Above A serious threat to wetlands and waterbodies, floating aquatic pond plant Amazon frogbit (Limnobium laevigatum) in Gippsland, February 2020.
When faced with an early invader weed at a new location, it’s interesting to consider that every weed has a history.
How did the weed arrive at this location? Was it dumped in garden waste or were the seeds carried by a bird from a nearby garden? What garden did it come from and what is the history of its horticultural origins, popularity, cultivation and use as a garden plant? All weeds must come from somewhere. Every weed has a history.
In 1996, before the internet and mobile phones, faxes were being used to alert Victoria’s chief rangers, flora and fauna and catchment coordinators, about the threat of an invasive orchid. A South Australian botanist and conservationist, Enid Robertson, alerted Victorians that South African weed orchid (Disa bracteata) had spread from Western Australia to South Australia and rapidly established itself in the landscape.
Unfortunately, South African weed orchid (SAWO), also called African weed orchid and Monadenia, had already arrived here. The first record was near Bacchus Marsh from 1991 and it was probably in Victoria earlier. The tricky thing with SAWO is that it is small, hard to see and looks like our indigenous ground orchids. Despite its size SAWO releases 2.5 million highly mobile seeds per plant each year.
Fast forward to spring and early summer of 2020. A very wet season and great growing conditions for SAWO. People familiar with SAWO started reporting huge population increases and first-time recorders started finding it in new locations. The distribution map on the Atlas of Living Australia now shows many dots in southern Victoria. It is well and truly established and continuing to expand its range. That’s in just 30 years.
The very fine seeds of SAWO can be blown kilometres by the wind and are easily spread by machinery, vehicles, and on footwear.
In hindsight, it was unrealistic to think it could have been stopped from entering Victoria given the seed-source upwind in South Australia.
Fortunately, there are many environmental weeds that can be prevented from establishing in new areas. Many of them are grown as garden plants. Some recent examples include Amazon frogbit (Limnobium laevigatum), stinking hellebore (Helleborus foetidus), and African or cape daisy (Dimorphotheca or Osteospermum species).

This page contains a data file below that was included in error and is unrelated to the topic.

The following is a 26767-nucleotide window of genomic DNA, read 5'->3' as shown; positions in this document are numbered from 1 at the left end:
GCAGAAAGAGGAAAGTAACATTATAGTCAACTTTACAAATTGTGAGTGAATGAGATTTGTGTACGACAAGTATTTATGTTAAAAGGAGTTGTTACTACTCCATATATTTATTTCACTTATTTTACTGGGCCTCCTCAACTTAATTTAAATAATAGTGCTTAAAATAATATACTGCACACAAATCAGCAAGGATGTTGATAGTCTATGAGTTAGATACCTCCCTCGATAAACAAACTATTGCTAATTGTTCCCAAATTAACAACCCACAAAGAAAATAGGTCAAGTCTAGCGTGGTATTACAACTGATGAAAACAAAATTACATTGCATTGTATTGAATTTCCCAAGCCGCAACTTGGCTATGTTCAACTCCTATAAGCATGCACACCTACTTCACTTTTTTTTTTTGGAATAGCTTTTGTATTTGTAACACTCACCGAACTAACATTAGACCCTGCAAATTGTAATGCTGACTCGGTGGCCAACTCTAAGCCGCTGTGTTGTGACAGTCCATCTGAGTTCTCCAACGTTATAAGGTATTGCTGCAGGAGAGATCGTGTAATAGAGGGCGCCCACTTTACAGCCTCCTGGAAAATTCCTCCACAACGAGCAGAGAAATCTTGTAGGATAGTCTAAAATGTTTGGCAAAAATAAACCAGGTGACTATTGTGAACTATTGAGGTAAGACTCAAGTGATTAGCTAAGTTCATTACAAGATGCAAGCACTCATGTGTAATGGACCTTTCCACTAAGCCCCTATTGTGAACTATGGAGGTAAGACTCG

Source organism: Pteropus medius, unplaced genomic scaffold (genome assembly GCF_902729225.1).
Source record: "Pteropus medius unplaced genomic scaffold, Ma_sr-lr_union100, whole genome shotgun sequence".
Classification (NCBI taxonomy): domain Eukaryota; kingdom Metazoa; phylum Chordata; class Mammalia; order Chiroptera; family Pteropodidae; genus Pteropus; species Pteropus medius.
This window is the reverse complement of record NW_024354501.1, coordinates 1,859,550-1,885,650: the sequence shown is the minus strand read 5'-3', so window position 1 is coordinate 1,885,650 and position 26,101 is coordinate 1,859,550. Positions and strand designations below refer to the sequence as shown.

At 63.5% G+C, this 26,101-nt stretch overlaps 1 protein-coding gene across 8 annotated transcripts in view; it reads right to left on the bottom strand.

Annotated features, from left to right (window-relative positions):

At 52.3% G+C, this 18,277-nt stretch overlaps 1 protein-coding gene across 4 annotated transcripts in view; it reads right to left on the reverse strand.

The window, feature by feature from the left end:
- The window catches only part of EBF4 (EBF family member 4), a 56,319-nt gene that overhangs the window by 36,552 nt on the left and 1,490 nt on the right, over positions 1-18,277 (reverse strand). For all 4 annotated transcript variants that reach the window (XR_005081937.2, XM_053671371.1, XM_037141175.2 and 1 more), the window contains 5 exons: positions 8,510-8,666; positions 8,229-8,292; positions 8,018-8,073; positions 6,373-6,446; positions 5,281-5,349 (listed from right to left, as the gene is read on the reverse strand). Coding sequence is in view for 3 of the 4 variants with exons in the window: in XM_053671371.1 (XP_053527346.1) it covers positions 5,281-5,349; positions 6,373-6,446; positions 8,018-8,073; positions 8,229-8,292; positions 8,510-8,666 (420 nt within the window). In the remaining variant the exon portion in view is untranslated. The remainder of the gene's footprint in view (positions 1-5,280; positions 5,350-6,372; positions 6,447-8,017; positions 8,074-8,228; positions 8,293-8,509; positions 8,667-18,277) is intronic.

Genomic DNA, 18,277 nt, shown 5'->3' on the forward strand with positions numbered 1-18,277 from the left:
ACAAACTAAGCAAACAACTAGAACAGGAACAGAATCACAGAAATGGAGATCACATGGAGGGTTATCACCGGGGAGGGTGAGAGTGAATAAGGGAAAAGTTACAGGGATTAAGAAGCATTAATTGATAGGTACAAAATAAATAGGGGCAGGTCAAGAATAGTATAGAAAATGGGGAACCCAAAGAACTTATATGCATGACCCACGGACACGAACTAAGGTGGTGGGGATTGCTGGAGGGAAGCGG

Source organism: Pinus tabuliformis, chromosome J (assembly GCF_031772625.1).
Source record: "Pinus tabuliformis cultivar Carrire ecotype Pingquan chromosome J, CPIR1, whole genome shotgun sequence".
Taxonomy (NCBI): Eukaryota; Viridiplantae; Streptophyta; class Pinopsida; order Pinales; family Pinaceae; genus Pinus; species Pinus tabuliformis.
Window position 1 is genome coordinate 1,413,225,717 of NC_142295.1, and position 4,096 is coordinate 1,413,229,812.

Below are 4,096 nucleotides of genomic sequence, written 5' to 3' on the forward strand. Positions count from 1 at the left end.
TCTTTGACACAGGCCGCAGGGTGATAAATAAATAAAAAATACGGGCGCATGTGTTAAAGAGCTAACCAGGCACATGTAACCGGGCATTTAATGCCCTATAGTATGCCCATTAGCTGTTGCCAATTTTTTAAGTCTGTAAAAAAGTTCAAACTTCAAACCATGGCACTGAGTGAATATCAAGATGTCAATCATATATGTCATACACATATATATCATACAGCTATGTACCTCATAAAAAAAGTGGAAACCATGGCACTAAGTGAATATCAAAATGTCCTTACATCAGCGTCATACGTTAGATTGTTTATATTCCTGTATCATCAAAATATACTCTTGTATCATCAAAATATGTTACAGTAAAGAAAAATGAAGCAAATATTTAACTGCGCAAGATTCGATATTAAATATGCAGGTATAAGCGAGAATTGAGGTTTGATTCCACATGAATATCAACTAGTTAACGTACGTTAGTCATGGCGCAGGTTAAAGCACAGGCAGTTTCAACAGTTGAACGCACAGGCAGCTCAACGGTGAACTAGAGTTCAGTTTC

Amazon frogbit is a floating aquatic plant from South America that is being traded for aquarium and garden use. The first infestation was recorded in Victoria in 2019 at Gembrook and further infestations have been discovered at various sites around Melbourne and in Gippsland. These are under active management to prevent their establishment.
Stinking hellebore is a perennial garden plant from Europe that was recorded recently on a roadside in far south west Victoria within an area of significant native vegetation.
There are several species of African or cape daisy that have been popular with gardeners in recent years and are increasingly being seen in areas of natural vegetation and on random roadsides.
We can influence the future of early invader weeds. DELWP has a statewide project team called Weeds at the Early Stage of Invasion (WESI). The WESI project supports public land and biodiversity managers, including environment-based community groups and volunteers to manage high-risk invasive plants at the early stage of invasion that threaten biodiversity.
The WESI team provide information tools, run training activities on early invader weed identification and share information through social media. You can also subscribe to our online newsletter to help raise awareness and build capability of those dealing with early invader weeds.
In late 2020, the WESI team collaborated with many agencies and groups, including Landcare Victoria Inc., to develop a series of four webinars about environmental weed management after fire. Each webinar showcases practical examples based on scientific knowledge. The webinars were recorded and remain viewable on-demand.
The webinars were funded by the Victorian Government’s $51.5 million Bushfire Biodiversity Response and Recovery program. For more information go to www.wildlife.vic.gov.au and search for biodiversity, response and recovery.
Weed management after fire webinar recordings https://tinyurl.com/WeedsAfterFire
We may have missed our chance with SAWO in Victoria, however, we can prevent other weeds from becoming established. Landcare group members and landholders are well placed to observe their local environment, observe changes and notice plants that look out of place. Investigating new plant arrivals, recording their location and reporting them early can prevent early invader weeds from getting a foothold. It is essential to seek advice and follow through, including monitoring.
Using the WESI project early invader weed tools and activities can assist with familiarising yourself with new weeds, working out what risk they might pose, how far they have spread and deciding what to do about them. Understanding the history of weeds can reduce their impact on the future.
Manual, tools and newsletter back issues https://www.environment.vic.gov.au/invasive-plants-and-animals/early-invaders
Kate Blood and Bianca Gold are the WESI Team at DELWP funded under the Weeds and Pests on Public Land Program.
For more information go to www.environment.vic.gov.au and search under invasive plants and animals and early invaders, email firstname.lastname@example.org or call 136 186.
Socials https://www.facebook.com/groups/earlyinvaderweeds.vic and @weedyk8